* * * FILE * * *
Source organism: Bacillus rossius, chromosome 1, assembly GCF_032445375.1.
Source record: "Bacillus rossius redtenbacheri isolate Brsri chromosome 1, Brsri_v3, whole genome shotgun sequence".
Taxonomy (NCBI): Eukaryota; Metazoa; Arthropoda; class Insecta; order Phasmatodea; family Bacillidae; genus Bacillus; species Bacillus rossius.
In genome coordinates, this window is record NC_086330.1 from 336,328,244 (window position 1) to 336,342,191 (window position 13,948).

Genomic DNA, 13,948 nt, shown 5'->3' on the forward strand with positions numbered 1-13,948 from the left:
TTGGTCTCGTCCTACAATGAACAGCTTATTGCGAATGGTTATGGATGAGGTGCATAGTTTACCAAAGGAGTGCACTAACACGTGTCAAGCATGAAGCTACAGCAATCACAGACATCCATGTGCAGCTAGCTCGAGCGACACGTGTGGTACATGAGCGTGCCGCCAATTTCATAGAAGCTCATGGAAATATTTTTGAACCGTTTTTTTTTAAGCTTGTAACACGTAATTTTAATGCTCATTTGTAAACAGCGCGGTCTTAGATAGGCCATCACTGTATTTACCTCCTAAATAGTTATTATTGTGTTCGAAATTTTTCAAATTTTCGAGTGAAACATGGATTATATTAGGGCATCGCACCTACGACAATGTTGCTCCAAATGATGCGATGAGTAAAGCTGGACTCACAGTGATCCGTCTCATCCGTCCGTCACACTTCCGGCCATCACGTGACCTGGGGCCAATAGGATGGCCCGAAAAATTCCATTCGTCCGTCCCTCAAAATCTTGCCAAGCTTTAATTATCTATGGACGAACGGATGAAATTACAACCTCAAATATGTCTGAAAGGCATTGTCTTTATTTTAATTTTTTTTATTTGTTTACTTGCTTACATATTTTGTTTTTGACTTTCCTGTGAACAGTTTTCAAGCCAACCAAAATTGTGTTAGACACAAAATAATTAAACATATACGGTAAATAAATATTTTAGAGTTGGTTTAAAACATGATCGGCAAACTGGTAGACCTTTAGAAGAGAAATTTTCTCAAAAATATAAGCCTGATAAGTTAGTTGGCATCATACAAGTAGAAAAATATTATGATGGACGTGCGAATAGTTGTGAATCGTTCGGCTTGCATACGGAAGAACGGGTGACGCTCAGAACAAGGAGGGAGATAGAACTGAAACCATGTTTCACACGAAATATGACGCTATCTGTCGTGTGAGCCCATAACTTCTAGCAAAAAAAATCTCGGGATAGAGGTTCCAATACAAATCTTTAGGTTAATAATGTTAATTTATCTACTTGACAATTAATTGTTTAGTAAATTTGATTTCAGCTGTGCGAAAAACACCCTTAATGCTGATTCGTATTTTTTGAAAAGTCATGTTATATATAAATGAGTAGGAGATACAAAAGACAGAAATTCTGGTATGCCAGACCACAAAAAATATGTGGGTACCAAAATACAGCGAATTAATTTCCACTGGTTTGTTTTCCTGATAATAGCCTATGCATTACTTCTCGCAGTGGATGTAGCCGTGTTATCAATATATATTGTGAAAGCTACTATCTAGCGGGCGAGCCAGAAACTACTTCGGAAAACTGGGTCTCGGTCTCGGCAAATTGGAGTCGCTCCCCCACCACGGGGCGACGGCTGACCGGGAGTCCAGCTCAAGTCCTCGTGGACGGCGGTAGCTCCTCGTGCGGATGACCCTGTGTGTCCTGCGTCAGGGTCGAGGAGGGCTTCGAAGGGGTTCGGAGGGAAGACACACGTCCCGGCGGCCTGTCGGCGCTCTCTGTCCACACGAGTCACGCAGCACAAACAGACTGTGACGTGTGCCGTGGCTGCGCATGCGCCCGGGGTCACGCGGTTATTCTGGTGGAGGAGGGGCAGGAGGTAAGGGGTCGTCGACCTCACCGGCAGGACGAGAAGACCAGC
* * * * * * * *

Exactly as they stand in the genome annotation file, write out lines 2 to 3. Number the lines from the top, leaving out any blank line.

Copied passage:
Source record: "Bacillus rossius redtenbacheri isolate Brsri chromosome 1, Brsri_v3, whole genome shotgun sequence".
Taxonomy (NCBI): Eukaryota; Metazoa; Arthropoda; class Insecta; order Phasmatodea; family Bacillidae; genus Bacillus; species Bacillus rossius.